As he showed my colleagues and I around his fields, Krishna said the trainings gave him a better understanding of the importance of testing his soil as well as using organic fertilizer. The trainings also gave him the idea to further diversify his crop with avocadoes, which are not a traditional crop of Nepal but can grow well in its climate. After the trainings, Krishna was inspired to think of his farming and that of his community more like an agro-business instead of merely for subsistence. He is now encouraging his farmers’ group to build a crop storage facility and to market their produce collectively to get better prices and to cut down on their transportation costs.
Lamaya Bishwakarma, whose home is in Kolki VDC in Lamjung District, also participated in LWR’s agriculture trainings. She has had particular success, she told us, with the potato seeds she received from LWR after the training. In her first attempt, she was able to produce 50 kgs (110 lbs) of potatoes, ensuring her family would have food for the coming months.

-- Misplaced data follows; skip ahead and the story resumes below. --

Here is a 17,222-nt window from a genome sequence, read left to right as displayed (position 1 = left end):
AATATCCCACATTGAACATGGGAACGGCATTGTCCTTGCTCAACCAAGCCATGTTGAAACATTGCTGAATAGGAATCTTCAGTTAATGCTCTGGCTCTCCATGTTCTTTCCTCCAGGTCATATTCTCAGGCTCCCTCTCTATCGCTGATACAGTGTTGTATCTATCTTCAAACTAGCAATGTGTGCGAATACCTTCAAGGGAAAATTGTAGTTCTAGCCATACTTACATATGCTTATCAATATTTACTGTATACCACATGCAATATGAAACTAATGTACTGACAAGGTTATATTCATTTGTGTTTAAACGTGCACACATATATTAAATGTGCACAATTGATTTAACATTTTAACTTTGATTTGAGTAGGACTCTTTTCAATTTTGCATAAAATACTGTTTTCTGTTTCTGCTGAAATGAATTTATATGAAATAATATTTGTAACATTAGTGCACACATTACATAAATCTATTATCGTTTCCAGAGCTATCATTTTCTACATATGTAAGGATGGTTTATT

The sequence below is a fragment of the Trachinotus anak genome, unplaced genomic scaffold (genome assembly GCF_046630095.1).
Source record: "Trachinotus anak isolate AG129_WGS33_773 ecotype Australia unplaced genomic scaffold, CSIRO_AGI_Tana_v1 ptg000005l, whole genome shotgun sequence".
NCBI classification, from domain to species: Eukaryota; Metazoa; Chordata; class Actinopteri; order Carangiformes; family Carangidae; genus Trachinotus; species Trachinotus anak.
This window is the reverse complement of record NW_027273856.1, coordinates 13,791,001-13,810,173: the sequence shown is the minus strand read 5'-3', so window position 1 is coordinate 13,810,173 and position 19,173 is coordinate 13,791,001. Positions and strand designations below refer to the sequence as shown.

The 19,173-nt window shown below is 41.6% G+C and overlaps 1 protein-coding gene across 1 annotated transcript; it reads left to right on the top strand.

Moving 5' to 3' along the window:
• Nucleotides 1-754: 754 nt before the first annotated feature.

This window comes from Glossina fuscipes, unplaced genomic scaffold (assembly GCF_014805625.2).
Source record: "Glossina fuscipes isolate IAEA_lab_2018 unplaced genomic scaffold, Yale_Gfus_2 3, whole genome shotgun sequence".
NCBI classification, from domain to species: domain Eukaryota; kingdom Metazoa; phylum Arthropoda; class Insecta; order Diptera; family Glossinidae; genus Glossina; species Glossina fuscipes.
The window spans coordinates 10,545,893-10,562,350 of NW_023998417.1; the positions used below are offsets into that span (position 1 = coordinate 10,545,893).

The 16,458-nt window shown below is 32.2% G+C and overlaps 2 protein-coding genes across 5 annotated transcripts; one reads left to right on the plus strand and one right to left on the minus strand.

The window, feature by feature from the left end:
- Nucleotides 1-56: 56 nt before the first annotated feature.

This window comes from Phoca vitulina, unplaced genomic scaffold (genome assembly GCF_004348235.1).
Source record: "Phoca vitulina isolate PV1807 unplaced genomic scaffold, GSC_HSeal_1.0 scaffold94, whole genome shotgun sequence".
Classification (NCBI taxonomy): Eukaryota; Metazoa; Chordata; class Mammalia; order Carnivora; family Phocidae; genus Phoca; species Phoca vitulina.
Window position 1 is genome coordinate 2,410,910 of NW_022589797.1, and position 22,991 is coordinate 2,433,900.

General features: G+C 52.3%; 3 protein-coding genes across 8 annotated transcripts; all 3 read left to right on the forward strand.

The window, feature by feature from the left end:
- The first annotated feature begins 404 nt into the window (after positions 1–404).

As Chairperson of her ward’s mothers’ group, Lamaya took it upon herself to share her training with other Dalits in her community. Lamaya’s efforts are particularly important since Dalits, as a marginalized group, often do not have access to opportunities and resources for their development.
Trekking to Recovery
In every community we visited, we found people like Lamaya and Krishna, who were doing their best to recover with the support they were receiving. Many were able to take part in cash-for-work activities, like debris clearance and road maintenance, to quickly earn income for their daily needs while also contributing to the recovery of their community as a whole. Eager to “build back safer,” masons participated in LWR’s trainings on earthquake resistant construction. Along the way, we were shown several demonstration buildings on which they had practiced their newly acquired construction skills. But practice was all these masons were free to do. Fearing exclusion from future support if they did not follow the Government of Nepal’s authorized reconstruction plan, earthquake-affected communities waited – for an entire year – for the plan and regulations to be finalized before they could start to rebuild.